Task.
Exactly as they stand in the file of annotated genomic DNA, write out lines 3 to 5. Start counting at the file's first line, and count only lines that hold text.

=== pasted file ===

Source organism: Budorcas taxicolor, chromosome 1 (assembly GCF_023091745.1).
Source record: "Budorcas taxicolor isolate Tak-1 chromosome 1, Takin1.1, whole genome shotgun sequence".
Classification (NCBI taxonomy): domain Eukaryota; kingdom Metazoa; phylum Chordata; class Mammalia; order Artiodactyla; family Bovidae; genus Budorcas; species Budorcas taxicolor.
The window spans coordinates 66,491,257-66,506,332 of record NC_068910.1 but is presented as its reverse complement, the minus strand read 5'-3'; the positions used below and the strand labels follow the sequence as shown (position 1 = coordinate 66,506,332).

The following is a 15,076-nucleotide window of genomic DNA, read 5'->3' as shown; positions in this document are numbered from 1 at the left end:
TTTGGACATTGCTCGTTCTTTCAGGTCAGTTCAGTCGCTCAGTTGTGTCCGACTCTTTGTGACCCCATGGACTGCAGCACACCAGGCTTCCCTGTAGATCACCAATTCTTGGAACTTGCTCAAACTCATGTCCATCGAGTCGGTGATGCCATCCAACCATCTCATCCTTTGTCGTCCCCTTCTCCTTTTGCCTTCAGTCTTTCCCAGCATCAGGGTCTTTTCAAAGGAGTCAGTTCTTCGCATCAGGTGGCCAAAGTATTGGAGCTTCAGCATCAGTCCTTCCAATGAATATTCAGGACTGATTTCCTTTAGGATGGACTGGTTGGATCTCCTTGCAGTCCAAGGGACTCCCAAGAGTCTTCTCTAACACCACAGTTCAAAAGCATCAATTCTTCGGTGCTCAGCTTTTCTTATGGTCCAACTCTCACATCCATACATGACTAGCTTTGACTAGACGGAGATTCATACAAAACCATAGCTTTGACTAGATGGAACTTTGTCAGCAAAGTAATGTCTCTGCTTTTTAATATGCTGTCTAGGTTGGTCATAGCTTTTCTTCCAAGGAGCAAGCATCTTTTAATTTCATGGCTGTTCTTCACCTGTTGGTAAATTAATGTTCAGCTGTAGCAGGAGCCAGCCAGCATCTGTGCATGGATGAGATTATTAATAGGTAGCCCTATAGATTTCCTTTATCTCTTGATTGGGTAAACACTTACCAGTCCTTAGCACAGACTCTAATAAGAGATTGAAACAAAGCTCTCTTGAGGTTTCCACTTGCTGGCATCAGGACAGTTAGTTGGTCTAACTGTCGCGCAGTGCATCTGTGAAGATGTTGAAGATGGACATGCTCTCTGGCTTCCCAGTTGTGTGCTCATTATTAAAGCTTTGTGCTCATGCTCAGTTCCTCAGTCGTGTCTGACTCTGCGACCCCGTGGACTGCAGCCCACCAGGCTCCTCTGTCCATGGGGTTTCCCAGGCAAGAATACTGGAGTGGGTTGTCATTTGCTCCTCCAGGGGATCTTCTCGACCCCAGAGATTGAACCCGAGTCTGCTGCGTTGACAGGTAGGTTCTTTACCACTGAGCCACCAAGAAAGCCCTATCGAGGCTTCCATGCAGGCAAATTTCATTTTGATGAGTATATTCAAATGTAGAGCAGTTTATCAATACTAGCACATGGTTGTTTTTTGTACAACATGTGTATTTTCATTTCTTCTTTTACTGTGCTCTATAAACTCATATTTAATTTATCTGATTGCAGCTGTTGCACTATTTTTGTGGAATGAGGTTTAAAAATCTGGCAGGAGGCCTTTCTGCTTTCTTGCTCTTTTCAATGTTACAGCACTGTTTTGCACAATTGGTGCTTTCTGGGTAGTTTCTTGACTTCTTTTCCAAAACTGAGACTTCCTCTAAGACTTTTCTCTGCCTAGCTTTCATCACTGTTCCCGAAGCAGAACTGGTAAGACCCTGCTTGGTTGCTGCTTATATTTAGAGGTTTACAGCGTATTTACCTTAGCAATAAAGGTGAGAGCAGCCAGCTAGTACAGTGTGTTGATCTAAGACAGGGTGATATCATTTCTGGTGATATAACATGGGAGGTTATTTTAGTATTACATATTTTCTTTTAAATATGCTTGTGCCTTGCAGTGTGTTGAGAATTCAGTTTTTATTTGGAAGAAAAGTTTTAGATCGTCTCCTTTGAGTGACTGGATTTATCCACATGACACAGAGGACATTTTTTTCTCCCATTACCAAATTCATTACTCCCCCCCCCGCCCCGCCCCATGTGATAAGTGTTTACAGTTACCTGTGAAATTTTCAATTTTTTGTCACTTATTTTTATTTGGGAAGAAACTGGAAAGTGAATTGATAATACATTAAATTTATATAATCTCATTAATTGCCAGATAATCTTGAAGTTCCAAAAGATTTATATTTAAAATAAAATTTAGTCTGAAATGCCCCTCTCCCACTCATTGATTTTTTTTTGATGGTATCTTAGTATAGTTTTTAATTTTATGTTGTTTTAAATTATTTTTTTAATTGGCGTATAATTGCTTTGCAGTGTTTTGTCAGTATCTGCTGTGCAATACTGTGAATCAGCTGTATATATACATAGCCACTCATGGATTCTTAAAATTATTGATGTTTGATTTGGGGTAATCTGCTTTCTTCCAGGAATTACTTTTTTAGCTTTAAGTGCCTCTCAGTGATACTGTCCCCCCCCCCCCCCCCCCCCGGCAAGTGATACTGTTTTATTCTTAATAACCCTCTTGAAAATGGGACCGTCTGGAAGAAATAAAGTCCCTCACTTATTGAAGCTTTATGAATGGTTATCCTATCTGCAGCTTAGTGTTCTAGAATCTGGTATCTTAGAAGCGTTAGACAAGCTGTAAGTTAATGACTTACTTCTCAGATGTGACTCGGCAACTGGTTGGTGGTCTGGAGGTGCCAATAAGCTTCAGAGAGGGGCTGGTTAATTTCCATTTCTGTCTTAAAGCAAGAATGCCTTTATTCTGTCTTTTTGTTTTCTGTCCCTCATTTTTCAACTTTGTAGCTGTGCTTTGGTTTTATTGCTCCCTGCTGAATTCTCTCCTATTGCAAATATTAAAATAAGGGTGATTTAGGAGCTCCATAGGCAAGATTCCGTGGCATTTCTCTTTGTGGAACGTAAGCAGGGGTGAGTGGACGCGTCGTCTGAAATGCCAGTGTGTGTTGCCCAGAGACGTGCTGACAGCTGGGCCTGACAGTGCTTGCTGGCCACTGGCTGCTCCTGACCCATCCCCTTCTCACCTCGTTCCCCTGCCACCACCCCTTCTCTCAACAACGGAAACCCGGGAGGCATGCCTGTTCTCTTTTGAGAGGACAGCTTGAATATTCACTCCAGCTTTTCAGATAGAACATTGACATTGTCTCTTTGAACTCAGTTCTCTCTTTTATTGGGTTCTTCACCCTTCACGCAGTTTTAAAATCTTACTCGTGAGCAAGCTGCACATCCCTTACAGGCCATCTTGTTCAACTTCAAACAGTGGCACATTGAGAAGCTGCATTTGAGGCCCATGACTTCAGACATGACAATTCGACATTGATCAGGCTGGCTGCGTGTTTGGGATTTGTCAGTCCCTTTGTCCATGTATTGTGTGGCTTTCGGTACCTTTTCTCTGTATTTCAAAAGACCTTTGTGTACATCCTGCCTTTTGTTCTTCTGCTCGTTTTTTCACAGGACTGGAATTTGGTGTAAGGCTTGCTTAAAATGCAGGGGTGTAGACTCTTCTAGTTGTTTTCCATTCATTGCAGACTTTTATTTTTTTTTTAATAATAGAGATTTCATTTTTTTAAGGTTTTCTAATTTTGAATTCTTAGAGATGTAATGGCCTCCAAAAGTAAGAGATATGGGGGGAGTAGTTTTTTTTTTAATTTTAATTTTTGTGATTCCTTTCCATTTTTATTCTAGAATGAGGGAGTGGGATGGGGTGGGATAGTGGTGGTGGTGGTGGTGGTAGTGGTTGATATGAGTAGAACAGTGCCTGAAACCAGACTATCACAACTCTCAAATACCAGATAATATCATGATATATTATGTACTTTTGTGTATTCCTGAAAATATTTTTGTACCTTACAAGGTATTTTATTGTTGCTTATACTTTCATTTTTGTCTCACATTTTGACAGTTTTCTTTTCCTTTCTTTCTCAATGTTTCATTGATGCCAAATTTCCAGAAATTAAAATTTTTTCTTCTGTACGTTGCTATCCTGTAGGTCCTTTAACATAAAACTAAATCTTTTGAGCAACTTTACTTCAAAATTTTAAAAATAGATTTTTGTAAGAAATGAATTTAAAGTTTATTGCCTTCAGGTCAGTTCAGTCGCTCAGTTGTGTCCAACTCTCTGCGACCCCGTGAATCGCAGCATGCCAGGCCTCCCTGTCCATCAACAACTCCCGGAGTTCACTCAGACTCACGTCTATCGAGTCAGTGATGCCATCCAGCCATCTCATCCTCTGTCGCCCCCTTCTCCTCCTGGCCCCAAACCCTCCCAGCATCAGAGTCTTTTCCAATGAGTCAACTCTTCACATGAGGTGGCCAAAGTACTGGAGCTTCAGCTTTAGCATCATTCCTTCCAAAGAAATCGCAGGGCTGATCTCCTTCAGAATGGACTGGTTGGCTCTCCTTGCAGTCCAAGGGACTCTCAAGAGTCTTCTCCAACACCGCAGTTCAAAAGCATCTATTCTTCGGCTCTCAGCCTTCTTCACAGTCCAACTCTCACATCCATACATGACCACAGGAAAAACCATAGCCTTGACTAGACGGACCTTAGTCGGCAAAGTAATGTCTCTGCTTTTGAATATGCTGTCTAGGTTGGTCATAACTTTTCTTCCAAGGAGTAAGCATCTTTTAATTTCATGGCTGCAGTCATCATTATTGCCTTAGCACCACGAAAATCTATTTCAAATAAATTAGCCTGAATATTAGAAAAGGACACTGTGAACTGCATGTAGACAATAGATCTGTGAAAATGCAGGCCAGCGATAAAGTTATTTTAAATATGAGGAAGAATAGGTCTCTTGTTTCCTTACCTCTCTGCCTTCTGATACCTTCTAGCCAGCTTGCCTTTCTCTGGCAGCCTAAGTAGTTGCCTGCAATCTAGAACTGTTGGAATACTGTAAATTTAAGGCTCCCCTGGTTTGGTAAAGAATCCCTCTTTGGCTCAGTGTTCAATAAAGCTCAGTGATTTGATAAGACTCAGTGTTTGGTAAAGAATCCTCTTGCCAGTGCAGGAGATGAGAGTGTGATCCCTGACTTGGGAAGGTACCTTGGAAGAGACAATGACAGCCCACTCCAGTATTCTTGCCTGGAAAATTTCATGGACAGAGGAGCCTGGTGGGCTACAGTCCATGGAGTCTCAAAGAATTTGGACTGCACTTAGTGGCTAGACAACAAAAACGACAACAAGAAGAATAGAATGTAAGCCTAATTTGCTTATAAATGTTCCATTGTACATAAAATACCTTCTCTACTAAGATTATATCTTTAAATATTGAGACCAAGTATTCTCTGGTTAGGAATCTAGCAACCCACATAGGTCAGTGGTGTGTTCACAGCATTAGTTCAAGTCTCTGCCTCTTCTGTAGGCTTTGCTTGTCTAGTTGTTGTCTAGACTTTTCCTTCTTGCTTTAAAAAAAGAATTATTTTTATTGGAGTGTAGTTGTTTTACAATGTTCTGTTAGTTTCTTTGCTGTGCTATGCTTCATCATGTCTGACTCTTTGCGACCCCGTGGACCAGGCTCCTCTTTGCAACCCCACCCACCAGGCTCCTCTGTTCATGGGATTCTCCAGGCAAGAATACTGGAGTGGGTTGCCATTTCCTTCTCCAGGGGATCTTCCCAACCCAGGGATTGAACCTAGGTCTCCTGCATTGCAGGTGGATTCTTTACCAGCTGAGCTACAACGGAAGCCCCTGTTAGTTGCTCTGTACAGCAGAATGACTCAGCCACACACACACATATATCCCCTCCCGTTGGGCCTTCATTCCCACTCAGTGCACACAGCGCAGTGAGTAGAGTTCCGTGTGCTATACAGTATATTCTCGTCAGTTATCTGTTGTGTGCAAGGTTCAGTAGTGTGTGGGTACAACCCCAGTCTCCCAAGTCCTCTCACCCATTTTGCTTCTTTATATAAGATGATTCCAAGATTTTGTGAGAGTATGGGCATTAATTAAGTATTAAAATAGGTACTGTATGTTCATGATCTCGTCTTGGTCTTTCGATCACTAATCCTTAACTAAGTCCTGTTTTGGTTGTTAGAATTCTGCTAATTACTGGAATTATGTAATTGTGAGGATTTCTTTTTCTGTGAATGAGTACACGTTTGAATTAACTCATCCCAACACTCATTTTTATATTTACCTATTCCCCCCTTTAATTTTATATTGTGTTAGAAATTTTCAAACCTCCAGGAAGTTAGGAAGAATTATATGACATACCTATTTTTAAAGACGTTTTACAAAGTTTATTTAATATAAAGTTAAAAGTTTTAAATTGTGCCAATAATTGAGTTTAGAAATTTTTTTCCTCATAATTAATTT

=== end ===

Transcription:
Classification (NCBI taxonomy): domain Eukaryota; kingdom Metazoa; phylum Chordata; class Mammalia; order Artiodactyla; family Bovidae; genus Budorcas; species Budorcas taxicolor.
The window spans coordinates 66,491,257-66,506,332 of record NC_068910.1 but is presented as its reverse complement, the minus strand read 5'-3'; the positions used below and the strand labels follow the sequence as shown (position 1 = coordinate 66,506,332).

The following is a 15,076-nucleotide window of genomic DNA, read 5'->3' as shown; positions in this document are numbered from 1 at the left end: